4. 1.0 0.8 0.6 y 0.4 0.2 0.0 0.0 0.2 0.4 0.6 0.8 1.0 x Figure 2: Data from Figure 1, with a horizontal line showing the sample mean of Y . 4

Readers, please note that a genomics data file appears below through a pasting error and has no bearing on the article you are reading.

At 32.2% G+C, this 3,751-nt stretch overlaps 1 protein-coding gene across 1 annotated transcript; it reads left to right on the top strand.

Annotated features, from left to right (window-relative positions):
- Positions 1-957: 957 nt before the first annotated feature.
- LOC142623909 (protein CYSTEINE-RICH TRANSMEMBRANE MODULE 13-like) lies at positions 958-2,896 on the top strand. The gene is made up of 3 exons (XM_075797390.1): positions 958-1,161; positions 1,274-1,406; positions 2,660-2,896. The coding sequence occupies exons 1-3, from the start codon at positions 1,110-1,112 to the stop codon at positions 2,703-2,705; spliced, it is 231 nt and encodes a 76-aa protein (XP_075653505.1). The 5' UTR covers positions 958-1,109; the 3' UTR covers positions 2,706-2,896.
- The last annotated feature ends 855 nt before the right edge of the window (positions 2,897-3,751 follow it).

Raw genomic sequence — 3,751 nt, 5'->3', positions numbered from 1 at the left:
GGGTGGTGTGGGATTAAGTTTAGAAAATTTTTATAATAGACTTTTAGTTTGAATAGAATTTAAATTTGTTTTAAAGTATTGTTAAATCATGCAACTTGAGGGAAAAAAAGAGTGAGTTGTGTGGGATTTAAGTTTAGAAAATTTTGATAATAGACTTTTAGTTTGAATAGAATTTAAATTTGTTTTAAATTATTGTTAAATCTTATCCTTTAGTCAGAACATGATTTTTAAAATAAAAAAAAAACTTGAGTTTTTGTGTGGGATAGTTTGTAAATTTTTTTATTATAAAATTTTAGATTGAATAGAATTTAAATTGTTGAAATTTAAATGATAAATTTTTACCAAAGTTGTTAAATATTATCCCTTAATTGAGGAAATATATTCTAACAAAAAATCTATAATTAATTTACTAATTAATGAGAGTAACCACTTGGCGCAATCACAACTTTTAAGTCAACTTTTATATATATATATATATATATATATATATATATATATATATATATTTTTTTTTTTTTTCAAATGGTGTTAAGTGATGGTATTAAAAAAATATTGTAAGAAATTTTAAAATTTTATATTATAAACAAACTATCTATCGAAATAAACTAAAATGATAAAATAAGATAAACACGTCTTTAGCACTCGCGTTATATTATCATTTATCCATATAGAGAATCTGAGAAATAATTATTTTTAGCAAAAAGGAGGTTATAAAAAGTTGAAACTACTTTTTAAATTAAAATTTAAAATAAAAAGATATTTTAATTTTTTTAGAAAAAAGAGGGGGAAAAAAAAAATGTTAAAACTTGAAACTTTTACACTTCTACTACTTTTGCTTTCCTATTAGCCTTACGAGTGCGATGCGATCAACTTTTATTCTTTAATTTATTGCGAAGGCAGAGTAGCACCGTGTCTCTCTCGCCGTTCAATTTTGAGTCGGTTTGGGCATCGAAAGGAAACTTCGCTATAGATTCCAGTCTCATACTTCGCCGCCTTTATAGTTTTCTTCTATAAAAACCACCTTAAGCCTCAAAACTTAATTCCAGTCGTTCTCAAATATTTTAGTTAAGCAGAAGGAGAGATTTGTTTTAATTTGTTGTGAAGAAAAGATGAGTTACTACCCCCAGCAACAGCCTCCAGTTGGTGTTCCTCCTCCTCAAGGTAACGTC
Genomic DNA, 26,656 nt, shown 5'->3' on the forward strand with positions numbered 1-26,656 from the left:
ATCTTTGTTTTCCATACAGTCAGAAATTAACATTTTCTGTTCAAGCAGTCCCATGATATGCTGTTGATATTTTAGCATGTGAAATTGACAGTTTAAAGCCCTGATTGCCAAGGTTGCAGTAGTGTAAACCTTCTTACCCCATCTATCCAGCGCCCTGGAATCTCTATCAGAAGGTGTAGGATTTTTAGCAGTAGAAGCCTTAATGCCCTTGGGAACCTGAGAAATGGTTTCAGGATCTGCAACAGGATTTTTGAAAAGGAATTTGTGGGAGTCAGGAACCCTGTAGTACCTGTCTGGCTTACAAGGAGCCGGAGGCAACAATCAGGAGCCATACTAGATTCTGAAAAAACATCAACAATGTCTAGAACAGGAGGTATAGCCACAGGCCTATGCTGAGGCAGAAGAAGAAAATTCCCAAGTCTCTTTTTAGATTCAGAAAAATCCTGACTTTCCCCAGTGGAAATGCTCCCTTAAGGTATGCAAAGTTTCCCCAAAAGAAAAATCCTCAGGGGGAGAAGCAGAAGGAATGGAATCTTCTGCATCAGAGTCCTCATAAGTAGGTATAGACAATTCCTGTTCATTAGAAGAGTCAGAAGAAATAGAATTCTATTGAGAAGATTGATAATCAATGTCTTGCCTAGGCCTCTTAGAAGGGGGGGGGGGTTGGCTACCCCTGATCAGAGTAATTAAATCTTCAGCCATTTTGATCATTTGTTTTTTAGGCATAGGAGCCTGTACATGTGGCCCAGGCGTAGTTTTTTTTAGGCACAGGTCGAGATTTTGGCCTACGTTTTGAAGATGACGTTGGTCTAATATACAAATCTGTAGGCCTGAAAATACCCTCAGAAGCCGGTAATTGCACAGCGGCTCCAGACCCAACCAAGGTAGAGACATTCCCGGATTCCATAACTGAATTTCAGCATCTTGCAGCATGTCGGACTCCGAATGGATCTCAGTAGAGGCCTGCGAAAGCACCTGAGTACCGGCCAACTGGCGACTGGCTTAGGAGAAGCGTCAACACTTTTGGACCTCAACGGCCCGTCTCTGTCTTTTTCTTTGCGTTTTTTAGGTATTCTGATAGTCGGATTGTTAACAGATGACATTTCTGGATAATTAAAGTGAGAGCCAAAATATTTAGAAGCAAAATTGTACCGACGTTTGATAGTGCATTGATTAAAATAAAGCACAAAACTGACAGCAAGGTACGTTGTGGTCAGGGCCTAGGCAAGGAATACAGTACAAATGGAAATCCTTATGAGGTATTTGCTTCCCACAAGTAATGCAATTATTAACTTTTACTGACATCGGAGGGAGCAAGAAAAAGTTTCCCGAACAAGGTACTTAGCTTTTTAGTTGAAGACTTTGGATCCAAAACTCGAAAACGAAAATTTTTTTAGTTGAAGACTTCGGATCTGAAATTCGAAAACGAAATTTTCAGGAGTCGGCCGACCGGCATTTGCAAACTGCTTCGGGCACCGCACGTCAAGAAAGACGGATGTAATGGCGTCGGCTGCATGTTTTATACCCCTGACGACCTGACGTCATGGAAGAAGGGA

5. Let’s say that the we want our prediction to be a function of X, namely f (X). What should that function be, if we still use mean squared error? We can work this out by using the law of total expectation, i.e., the fact that E [U ] = E [E [U |V ]] for any random variables U and V . 2 MSE(f (X)) = E (Y − f (X)) (11) = E E (Y − f (X))2 |X (12) 2 = E Var [Y |X] + (E [Y − f (X)|X]) (13) When we want to minimize this, the first term inside the expectation doesn’t depend on our prediction, and the second term looks just like our previous optimization only with all expectations conditional on X, so for our optimal function r(x) we get r(x) = E [Y |X = x] (14) In other words, the (mean-squared) optimal conditional prediction is just the conditional expected value. The function r(x) is called the regression func- tion. This is what we would like to know when we want to predict Y . 2.1 Some Disclaimers It’s important to be clear on what is and is not being assumed here. Talking about X as the “independent variable” and Y as the “dependent” one suggests a causal model, which we might write Y ← r(X) + (15) where the direction of the arrow, ←, indicates the flow from causes to effects, and is some noise variable. If the gods of inference are very, very kind, then would have a fixed distribution, independent of X, and we could without loss of generality take it to have mean zero. (“Without loss of generality” because if it has a non-zero mean, we can incorporate that into r(X) as an additive constant.) This is the kind of thing we saw with the factor model. However, no such assumption is required to get Eq. 14. It works when predicting effects from causes, or the other way around when predicting (or “retrodicting”) causes from effects, or indeed when there is no causal relationship whatsoever between X and Y . It is always true that Y |X = r(X) + η(X) (16) where η(X) is a noise variable with mean zero, but as the notation indicates the distribution of the noise generally depends on X. It’s also important to be clear that when we find the regression function is a constant, r(x) = r0 for all x, that this does not mean that X and Y are independent. If they are independent, then the regression function is a constant, but turning this around is the logical fallacy of “affirming the consequent”.1 1 As in combining the fact that all human beings are featherless bipeds, and the observation 5